Rays' incredible home win streak comes to an end

Tampa Bay shut out by Houston for first loss at Tropicana Field this season

April 26th, 2023

ST. PETERSBURG -- For the first time this year, there was no postgame party in the home clubhouse at Tropicana Field. Nobody recognized the players of the game or consumed any celebratory drinks. There was no booming music.

The Rays suffered their first home loss of the season on Tuesday night, ending their record-breaking start at Tropicana Field with a 5-0 loss to the Astros.

“It was a little weird walking in there right there with no music or anything like that,” manager Kevin Cash said. “But I'm guessing they'll get the music back on soon.”

On Monday, Tampa Bay became the first team in the Modern Era (since 1900) to win 14 consecutives games at home to begin a season. But that streak -- as well as an overall six-game winning streak -- finally concluded with a forgettable performance against the defending World Series champions.

In losing for just the fourth time in 24 games, the Rays were shut out for the first time this season.

“It’s definitely different. This team has been really good here -- I mean, really good in general,” starter said. “But it's definitely different not to have music playing.”

Rasmussen gave up a career-high-tying five earned runs after surrendering six hits (including four doubles) in a seven-batter span in the fifth inning. Tampa Bay’s defense didn’t help Rasmussen’s cause, either, as left fielder misread a line drive that, if caught, could have limited the damage to three runs.

But the real issue, and perhaps the biggest surprise, was that the Rays’ offense finally had an off night. Tampa Bay finished with two walks, eight strikeouts and a season-low-tying five hits against Houston.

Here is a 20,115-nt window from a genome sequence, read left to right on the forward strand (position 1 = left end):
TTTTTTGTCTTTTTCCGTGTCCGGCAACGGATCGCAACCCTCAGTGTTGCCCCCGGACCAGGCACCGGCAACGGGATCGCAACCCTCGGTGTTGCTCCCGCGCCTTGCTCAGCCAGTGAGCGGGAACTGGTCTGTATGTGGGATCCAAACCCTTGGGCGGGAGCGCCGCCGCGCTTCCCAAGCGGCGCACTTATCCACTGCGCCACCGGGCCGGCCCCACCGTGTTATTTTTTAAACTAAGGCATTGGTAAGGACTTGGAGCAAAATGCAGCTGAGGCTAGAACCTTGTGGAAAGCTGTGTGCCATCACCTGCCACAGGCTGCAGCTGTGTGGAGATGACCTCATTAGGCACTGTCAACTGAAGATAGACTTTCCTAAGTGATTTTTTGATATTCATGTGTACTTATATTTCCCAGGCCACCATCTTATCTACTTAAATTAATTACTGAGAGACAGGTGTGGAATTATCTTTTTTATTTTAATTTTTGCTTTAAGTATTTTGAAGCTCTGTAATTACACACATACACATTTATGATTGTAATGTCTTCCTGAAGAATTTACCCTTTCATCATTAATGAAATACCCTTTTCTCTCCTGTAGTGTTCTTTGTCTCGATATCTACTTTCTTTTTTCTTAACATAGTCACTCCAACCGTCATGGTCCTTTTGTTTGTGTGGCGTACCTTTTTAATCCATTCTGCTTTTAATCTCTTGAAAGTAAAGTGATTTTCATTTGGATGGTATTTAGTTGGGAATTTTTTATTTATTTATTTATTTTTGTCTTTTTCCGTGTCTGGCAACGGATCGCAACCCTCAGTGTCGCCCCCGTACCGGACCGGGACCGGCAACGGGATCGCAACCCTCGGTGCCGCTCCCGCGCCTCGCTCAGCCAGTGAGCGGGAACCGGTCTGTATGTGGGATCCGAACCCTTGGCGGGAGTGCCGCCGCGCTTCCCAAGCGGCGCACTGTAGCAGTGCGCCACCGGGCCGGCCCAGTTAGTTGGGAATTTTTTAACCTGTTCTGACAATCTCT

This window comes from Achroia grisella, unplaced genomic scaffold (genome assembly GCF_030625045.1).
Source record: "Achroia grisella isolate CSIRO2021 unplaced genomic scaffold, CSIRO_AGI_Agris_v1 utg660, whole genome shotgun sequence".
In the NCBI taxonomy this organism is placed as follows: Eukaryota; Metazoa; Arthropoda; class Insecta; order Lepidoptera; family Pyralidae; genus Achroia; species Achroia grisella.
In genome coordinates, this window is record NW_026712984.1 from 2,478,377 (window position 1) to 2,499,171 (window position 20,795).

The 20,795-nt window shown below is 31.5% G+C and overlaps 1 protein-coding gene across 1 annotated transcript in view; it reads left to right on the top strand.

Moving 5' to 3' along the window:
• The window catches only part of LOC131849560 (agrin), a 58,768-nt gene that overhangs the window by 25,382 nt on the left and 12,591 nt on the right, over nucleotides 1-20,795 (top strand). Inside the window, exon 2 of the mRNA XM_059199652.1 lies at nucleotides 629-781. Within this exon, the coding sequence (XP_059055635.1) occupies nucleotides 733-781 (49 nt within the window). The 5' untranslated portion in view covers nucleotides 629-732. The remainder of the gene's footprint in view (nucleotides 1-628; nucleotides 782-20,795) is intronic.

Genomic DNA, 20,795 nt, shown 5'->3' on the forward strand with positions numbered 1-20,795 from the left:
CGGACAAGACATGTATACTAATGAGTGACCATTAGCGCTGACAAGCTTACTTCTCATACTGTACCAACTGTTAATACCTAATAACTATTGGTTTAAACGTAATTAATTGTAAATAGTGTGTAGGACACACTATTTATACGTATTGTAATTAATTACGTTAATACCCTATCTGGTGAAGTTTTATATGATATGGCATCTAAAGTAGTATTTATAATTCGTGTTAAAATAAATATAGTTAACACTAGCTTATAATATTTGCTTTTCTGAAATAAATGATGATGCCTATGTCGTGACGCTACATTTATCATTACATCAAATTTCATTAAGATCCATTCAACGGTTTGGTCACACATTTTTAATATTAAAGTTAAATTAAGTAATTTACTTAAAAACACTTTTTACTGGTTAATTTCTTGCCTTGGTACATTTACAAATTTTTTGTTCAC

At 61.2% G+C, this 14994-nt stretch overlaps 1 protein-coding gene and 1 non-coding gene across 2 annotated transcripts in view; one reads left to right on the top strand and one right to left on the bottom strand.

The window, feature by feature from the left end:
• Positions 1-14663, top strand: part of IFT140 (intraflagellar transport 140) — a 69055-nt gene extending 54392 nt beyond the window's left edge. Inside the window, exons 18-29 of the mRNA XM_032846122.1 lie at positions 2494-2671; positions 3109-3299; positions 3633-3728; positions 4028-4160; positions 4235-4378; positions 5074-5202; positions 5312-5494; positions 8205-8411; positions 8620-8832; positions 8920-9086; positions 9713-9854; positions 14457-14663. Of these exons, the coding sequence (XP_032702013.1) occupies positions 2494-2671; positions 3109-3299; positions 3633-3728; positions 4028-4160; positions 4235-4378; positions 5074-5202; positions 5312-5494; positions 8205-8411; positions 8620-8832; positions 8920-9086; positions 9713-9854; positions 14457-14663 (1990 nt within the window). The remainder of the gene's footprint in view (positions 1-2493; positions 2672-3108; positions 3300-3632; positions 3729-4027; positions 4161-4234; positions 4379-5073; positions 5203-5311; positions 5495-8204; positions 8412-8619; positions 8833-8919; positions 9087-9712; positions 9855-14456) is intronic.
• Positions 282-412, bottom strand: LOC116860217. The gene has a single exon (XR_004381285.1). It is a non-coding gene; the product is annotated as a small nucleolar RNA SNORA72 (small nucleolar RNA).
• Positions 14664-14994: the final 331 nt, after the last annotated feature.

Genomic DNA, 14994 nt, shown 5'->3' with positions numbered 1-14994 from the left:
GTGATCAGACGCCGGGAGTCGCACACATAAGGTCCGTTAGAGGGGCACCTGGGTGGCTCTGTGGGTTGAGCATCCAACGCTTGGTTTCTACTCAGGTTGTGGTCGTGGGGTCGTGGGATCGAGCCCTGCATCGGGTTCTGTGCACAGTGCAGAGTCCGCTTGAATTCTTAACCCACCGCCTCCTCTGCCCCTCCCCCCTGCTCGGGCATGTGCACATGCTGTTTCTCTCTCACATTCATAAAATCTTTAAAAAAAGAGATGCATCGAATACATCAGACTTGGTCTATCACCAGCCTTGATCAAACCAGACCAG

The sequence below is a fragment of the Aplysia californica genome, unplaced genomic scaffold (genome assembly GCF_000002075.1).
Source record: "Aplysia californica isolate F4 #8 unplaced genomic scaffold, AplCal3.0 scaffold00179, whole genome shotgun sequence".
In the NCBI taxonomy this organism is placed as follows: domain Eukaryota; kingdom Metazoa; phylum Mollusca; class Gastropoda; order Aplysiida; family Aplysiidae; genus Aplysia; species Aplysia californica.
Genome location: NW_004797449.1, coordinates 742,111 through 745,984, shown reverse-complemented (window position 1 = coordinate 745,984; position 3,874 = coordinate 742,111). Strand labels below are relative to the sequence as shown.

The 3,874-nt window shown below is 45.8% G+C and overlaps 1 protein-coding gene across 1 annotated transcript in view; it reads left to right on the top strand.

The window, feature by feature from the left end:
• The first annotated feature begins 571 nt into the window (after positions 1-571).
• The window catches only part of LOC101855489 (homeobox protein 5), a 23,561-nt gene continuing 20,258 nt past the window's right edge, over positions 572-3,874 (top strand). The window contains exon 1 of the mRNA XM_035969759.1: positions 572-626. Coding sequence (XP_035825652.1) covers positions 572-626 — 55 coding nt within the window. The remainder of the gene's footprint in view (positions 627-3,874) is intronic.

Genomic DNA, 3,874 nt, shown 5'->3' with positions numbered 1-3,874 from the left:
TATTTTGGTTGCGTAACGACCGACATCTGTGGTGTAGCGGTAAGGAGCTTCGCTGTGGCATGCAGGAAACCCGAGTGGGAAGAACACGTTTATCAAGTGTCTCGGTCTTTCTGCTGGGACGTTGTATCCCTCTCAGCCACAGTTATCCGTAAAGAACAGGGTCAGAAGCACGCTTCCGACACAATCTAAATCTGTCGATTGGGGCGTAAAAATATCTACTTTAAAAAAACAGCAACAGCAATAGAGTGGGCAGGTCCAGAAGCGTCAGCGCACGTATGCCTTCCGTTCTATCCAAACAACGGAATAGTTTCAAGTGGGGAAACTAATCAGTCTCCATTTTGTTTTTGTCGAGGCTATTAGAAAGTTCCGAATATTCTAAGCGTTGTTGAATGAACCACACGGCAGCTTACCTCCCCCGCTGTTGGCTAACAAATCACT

The Majors’ top lineup so far this season simply couldn’t get anything going against Astros starter Luis Garcia, who leaned on his cutter as he held the Rays to three hits while striking out seven over six innings.

“He can really spin the baseball really well,” Cash said. “He's got, like, three different breaking balls that he can throw in the zone whenever he wants and throw out of the zone kind of when he wants. It just felt like he kept us off-balance all night.”

Rasmussen got off to a shaky start, loading the bases on two walks and a single with one out in the first inning, but he recovered nicely after that. He got out of a 27-pitch first without allowing a run, then needed only 37 pitches to complete the next three innings.

Rasmussen began the fifth by striking out Martín Maldonado, but then the inning got away from him. Mauricio Dubón and Jeremy Peña hit back-to-back doubles to put Houston on the board, and Peña scored on a Kyle Tucker single to center. José Abreu then pulled a two-strike, two-out double down the left-field line to give the Astros a 3-0 lead.

Up came Corey Julks, who smashed a 100.5 mph line drive to left. Arozarena took a few steps in on the ball, crouched and then leapt, stretching his glove in the air as the ball sailed over his head and bounced toward the wall for another RBI double.

“I thought it was a lower liner,” Arozarena said through communications manager Elvis Martinez. “I took two steps forward instead of back, and it went over me.”

The rally continued as Jake Meyers hit a two-hop grounder up the middle, which bounced off a sliding Wander Franco’s glove for an RBI single that made it a 5-0 game. Having thrown 94 pitches to record 14 outs, Rasmussen then gave way to reliever Heath Hembree, who finished the inning.

“You miss over the big part of the plate in leverage counts, and damage tends to get done,” said Rasmussen, who allowed a career-high-tying nine hits. “They found some holes and they were able to exploit some bad pitches, and that's just how this game works. But it is one of those things where we just continued to attack, and unfortunately, it didn't work out.”

While their bullpen put up zeroes the rest of the way, the Rays couldn’t dig themselves out of a five-run hole. Franco’s Major League-leading 12th double was their only extra-base hit. They only had three at-bats, and no hits, with a runner in scoring position.

For the first time in 15 games, the home team’s bats and clubhouse speakers were quiet.

“We've done some really good stuff this year, and we've had a lot of fun doing so,” Rasmussen said. “It'll be nice to get back on track tomorrow.”